“Reyn” #1 by Kel Symons and Nate Stockman begins a Sword and Sorcery series set in the land of Fate. The two main characters, Reyn and Seph, respectively represent the Sword and the Sorcery, with the Sorcery given second billing.
The first page is a classic opener: a man rides into town. Symons uses a narrative style that has a “once upon a time” debriefing on recent history. His prose is too purple with phrases like “pierced the night” and “followers of the light.” New metaphors would be better; these are so old that they have lost much of their power to trigger the senses, even though everyone can recognize them. The dialogue throughout the issue overuses almost-dead figurative language.
The man on the horse is always either hero or villain and, in this case, he’s the main character, Reyn. He’s a man’s man, more “Die Hard” than “James Bond.” As a warden, he’s a combination of medieval knight and Wild West sheriff. He even likes ale. He’s predictable, without any redeeming satirical bite.
In the opening scene, Stockman tilts a bottom panel to reinforce that something is wrong, which tries to make the action more exciting but is instead distracting enough to call too much attention to itself. The farmer’s horse being upset is enough foreshadowing. Stockman gives the battles scenes a lot of attention with mixed results. The transitions are easy to follow, but he focuses too tightly on detail shots in order to make the hero look good, and his bodies are a little stiff.
The conversation between Reyn and the family he rescues is heavy on information dumps. The storytelling is mechanical here, and all the characters behave predictably, particularly the hero-worshipping young son. The daughter didn’t seem add anything to the scene but cleavage. That evening, her offer to Reyn will turn off readers who aren’t into travelling any further down this road of cliched masculinity. This scene is gratuitous, in that it reinforces Reyn’s deeds as so heroic and manly that a father will use his daughter to get him to stick around rather than adding suspense about whether Reyn would stay or go, in the style of Aeneas and Dido. The next page has Reyn moving on, though, so it is obvious that the daughter’s offer was solely meant to reinforce Reyn’s virility.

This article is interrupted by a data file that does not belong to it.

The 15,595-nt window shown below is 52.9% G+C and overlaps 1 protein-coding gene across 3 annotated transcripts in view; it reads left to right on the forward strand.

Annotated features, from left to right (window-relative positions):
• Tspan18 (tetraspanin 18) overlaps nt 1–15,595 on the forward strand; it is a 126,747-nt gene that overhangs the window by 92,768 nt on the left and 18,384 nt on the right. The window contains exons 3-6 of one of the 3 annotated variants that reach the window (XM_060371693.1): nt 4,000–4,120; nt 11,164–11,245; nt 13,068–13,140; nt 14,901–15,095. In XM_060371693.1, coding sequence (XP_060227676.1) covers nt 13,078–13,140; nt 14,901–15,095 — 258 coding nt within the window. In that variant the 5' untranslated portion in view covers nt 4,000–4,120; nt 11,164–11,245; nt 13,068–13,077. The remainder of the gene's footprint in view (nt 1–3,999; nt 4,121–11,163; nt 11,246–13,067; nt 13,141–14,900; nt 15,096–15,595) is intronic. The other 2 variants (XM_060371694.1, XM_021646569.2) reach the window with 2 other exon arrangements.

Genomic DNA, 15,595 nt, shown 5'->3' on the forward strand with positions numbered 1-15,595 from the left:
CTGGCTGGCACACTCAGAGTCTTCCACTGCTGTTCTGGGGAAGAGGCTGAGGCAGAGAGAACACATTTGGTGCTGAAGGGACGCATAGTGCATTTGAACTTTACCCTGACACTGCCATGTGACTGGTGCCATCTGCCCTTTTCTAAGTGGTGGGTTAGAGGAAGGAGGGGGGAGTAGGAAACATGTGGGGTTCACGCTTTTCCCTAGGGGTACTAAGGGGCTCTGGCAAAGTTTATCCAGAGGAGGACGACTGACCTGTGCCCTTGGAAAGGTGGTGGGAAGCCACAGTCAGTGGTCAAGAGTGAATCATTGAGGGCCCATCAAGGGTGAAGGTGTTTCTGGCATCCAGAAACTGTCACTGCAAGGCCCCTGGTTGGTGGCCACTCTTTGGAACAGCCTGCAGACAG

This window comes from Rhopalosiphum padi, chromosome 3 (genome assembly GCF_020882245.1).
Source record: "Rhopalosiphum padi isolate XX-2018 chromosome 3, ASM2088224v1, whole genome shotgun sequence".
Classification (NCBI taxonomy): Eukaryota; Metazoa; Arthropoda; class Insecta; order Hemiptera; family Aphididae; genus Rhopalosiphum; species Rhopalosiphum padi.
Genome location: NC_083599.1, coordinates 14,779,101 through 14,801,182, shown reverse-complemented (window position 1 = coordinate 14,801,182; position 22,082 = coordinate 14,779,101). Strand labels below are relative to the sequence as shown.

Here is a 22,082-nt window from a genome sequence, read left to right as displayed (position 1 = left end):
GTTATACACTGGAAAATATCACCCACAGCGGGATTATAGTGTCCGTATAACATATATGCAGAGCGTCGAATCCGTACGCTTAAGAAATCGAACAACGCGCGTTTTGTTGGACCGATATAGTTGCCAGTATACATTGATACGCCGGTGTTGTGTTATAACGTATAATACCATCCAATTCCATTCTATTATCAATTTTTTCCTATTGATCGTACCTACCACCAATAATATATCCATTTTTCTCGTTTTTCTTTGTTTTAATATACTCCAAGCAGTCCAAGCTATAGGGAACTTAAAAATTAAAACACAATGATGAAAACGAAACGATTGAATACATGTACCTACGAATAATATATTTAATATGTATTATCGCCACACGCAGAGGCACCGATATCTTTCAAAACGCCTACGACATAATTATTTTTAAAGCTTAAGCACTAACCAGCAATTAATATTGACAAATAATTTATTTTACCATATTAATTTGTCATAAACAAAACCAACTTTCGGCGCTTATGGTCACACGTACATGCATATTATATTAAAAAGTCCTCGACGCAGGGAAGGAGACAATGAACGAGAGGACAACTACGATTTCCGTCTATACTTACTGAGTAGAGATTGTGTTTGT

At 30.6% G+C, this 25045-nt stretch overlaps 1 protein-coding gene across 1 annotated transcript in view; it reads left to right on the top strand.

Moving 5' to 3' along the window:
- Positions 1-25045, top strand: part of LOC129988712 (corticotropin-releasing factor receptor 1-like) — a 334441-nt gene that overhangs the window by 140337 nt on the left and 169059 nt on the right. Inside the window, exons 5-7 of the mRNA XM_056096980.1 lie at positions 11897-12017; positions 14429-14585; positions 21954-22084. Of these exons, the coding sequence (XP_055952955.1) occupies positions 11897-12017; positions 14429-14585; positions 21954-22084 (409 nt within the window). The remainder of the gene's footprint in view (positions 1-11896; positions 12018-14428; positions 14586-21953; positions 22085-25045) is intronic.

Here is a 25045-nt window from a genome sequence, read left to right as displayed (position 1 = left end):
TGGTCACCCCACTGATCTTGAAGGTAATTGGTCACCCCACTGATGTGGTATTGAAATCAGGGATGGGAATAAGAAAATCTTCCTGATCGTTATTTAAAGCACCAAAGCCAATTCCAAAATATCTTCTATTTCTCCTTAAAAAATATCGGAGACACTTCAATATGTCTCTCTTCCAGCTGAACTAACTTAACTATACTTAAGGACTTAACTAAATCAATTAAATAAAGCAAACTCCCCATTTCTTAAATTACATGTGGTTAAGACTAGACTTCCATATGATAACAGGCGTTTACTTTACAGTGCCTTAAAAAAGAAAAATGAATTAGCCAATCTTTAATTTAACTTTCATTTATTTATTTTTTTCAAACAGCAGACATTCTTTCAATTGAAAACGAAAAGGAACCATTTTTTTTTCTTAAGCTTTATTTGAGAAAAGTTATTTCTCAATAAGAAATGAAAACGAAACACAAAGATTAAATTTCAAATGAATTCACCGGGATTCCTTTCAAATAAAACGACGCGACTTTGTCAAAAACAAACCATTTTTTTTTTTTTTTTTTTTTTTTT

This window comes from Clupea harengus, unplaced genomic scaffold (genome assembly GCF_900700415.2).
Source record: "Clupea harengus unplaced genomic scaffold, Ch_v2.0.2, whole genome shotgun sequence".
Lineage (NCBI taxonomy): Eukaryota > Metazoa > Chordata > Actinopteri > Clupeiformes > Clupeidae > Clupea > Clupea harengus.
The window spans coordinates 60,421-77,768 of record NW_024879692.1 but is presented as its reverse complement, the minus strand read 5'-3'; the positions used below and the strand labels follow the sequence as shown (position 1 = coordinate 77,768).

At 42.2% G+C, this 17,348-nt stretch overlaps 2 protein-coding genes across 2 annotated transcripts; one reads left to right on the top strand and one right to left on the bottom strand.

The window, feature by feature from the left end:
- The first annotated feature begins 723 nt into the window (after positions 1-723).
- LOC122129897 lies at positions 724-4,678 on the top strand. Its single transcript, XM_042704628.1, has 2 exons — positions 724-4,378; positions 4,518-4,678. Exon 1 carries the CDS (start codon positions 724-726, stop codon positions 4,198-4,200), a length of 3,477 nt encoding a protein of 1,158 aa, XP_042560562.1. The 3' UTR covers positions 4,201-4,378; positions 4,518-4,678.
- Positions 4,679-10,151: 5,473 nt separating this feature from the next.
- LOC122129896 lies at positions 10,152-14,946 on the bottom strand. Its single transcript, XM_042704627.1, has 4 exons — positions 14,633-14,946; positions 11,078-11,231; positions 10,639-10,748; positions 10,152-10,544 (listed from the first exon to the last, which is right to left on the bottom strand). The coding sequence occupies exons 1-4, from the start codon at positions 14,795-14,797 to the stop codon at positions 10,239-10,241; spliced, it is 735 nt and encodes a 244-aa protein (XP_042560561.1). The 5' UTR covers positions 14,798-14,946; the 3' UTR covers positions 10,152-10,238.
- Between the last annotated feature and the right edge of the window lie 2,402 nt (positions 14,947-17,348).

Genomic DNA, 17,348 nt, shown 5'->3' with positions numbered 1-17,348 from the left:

Seph is introduced halfway through the issue, and she feels like a breath of fresh air since Reyn needs a foil. Unfortunately, she’s also a stereotype from head to toe, especially since she’s a healer and a magic-handler. These two roles are traditionally allocated to women in fantasy because they allow the practitioners to stay dainty and clean, on or off the battlefield. Seph can at least fight with her magic but, conveniently, Stockman makes her appearance less sexualized. The team member/concubine divide is the Sword and Sorcery subgenre’s version of the virgin/whore complex, and it’s every bit as reductive and stale.
The villains in “Reyn” #1 are likewise unimaginatively designed. The knight-like posse is the police arm of a tyrannical feudal structure, possibly in combination with a corrupted organized religion. They’re two-dimensional and likely to stay that way. Stockman adheres to the familiar horror technique of taking a non-mammalian animal and enlarging it. The first antagonist Reyn faces looks like a giant insect, and his more intelligent, future foes look like big amphibians.
The reader knows who to like and who to dislike through all the well-worn visual and verbal shorthand. It’s efficient, but there are no surprises here, to the point that it’s a liability for the story. Every single character in “Reyn” #1 has been endlessly rehashed in the fantasy genre already, and the creative team hasn’t added anything new. The world of Fate is built up adequately, but it is also derivative. In the end, the lack of originality in setting, character and dialogue makes “Reyn” feel like old news even though it’s a debut.